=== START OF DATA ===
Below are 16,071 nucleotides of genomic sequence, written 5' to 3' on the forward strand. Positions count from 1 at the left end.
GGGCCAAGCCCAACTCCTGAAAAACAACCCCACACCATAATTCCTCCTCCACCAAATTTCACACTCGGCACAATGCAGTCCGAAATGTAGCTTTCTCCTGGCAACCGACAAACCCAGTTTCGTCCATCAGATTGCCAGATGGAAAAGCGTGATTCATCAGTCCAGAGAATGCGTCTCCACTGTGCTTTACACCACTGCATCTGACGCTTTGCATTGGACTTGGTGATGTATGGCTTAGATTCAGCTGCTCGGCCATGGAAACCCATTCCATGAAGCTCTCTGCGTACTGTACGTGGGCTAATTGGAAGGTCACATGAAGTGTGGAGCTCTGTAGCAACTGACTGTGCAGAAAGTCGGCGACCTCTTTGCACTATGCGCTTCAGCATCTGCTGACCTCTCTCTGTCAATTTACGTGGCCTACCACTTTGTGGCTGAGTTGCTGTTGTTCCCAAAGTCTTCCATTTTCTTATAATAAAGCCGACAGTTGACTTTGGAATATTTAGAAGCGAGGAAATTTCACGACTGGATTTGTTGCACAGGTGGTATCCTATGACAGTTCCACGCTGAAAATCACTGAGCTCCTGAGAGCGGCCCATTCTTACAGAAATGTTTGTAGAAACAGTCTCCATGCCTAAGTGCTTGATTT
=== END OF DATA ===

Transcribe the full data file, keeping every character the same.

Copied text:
Below are 16,071 nucleotides of genomic sequence, written 5' to 3' on the forward strand. Positions count from 1 at the left end.
GGGCCAAGCCCAACTCCTGAAAAACAACCCCACACCATAATTCCTCCTCCACCAAATTTCACACTCGGCACAATGCAGTCCGAAATGTAGCTTTCTCCTGGCAACCGACAAACCCAGTTTCGTCCATCAGATTGCCAGATGGAAAAGCGTGATTCATCAGTCCAGAGAATGCGTCTCCACTGTGCTTTACACCACTGCATCTGACGCTTTGCATTGGACTTGGTGATGTATGGCTTAGATTCAGCTGCTCGGCCATGGAAACCCATTCCATGAAGCTCTCTGCGTACTGTACGTGGGCTAATTGGAAGGTCACATGAAGTGTGGAGCTCTGTAGCAACTGACTGTGCAGAAAGTCGGCGACCTCTTTGCACTATGCGCTTCAGCATCTGCTGACCTCTCTCTGTCAATTTACGTGGCCTACCACTTTGTGGCTGAGTTGCTGTTGTTCCCAAAGTCTTCCATTTTCTTATAATAAAGCCGACAGTTGACTTTGGAATATTTAGAAGCGAGGAAATTTCACGACTGGATTTGTTGCACAGGTGGTATCCTATGACAGTTCCACGCTGAAAATCACTGAGCTCCTGAGAGCGGCCCATTCTTACAGAAATGTTTGTAGAAACAGTCTCCATGCCTAAGTGCTTGATTT